Two reports from the Eastern Congo illustrate the difficulty of covering events in that part of the world, or perhaps just the difficulty of doing some fact checking before going into print. In the New York Times, Jeffrey Gettleman, who either has a death wish or is vying for the crown of how many 'worst' places he can visit in the shortest amount of time, reports that in the wake of the Rwandan incursion over the last few months peace has finally returned.
Over at the BBC, however, U.N. spokespersons are claiming that Hutu rebel groups have been moving back into areas they were recently booted from, once again raping and pillaging in their wake. The report does take pains to point out that the rebel groups are not taking up fixed positions and scurry back into the forest after committing their atrocities. Frankly, given the U.N.'s recent track record in the region, I'm hard pressed to believe anything they have to say, but I hope we can safely assume that peacekeepers know war when they see it.
In the end, we're left to wonder what is really going on in the Congo. Has Kagame's bold move finally brought some stability along the border regions, or is this "peace" just a prelude to more chaos? My feeling about this conflict is that it has always been more about control of natural resources than protecting Congolese Tutsis. Rwandan business interests have their fingerprints all over Kivu and have been using the ethnic tension issue as a smokescreen to solidify their economic interests. This is just speculation, but so, it seems, is much else of what we are reading from the region.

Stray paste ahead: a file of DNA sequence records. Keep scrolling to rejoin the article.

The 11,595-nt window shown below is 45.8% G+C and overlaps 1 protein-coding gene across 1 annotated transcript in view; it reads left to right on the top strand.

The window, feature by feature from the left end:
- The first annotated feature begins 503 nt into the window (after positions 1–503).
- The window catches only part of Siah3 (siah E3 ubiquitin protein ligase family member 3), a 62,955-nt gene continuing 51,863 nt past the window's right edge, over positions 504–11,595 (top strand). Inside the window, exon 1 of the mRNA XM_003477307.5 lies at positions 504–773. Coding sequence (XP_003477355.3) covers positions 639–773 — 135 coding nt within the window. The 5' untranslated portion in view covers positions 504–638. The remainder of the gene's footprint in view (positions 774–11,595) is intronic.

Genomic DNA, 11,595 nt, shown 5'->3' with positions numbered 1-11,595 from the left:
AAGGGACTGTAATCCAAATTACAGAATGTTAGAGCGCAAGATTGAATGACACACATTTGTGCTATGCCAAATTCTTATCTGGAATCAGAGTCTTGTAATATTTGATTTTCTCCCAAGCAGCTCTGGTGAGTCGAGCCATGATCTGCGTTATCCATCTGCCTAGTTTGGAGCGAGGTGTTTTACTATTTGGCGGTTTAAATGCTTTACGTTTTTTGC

In any event, the Ugandan incursion is yet to end, so for now, the storm continues.
(First published March 4, 2009 in World Politics Review)